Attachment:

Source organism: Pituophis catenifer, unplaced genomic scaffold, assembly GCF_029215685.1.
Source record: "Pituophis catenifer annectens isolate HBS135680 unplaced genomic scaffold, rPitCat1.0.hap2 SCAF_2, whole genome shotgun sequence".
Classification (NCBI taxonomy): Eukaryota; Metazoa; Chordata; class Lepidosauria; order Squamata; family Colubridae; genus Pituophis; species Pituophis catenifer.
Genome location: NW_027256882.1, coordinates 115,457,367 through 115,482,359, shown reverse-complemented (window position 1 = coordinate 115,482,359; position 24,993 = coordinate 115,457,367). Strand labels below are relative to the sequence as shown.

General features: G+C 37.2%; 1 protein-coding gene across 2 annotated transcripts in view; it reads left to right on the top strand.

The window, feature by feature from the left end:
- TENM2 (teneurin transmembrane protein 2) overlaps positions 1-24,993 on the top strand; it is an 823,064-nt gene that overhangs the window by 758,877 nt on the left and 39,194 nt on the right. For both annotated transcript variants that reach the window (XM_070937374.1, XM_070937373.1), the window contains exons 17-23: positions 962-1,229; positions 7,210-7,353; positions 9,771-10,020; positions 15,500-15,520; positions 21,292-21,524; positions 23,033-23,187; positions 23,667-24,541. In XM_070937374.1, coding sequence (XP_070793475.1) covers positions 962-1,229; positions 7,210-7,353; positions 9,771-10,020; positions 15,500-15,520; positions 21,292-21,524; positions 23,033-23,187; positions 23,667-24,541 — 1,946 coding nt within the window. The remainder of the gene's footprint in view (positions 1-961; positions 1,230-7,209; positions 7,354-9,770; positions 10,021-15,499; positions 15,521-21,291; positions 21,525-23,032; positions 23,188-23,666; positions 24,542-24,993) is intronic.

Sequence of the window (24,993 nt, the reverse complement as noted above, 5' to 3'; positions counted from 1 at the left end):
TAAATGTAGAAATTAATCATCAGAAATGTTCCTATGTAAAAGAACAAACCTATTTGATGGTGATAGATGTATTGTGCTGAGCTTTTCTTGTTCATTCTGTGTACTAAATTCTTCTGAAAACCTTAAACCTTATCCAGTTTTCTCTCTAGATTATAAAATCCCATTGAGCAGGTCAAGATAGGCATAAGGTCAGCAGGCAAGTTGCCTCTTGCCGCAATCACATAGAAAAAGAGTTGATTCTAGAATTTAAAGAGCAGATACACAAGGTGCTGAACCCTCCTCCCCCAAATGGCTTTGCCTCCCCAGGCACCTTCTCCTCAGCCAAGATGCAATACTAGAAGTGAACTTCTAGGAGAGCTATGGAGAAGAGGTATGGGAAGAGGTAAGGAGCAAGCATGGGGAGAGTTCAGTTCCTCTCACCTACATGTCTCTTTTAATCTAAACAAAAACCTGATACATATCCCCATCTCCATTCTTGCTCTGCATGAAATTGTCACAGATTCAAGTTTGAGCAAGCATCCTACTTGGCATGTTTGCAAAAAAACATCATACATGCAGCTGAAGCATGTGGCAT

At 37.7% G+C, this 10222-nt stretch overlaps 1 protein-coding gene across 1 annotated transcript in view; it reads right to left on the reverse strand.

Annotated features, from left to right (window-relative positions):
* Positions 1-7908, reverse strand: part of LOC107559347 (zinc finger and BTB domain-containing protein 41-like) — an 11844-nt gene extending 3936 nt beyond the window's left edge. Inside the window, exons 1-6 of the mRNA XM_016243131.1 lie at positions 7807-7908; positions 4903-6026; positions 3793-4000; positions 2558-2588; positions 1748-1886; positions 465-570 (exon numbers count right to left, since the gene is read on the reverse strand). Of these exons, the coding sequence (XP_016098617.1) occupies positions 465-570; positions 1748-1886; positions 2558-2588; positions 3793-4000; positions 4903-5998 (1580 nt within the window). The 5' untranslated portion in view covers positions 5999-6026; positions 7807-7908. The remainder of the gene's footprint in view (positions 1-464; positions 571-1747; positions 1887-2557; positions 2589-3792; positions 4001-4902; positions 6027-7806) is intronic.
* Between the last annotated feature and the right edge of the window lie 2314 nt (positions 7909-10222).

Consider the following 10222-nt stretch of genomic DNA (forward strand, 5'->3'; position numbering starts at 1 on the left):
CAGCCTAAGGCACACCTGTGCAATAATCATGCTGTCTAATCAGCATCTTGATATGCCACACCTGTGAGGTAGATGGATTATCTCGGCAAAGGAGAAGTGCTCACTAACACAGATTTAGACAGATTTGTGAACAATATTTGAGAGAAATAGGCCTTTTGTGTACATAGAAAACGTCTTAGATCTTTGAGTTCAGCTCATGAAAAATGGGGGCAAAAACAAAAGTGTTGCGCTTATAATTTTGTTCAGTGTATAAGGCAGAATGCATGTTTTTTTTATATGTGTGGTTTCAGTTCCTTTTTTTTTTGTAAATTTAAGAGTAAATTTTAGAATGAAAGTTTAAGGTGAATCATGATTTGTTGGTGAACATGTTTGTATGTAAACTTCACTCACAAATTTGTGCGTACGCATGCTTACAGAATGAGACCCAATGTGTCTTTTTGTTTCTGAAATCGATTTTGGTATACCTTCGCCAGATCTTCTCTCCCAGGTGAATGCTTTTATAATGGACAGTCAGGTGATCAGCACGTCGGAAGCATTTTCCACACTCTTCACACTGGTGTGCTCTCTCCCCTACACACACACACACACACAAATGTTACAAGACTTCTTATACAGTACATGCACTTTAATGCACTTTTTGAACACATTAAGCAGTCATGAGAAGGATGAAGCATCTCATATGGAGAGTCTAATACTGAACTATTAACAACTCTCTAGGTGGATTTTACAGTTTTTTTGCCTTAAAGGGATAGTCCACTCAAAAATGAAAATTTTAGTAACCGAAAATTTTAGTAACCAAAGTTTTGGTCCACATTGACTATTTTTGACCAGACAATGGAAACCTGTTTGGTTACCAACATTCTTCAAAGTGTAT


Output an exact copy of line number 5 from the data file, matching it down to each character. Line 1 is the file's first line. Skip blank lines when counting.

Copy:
General features: G+C 37.2%; 1 protein-coding gene across 2 annotated transcripts in view; it reads left to right on the top strand.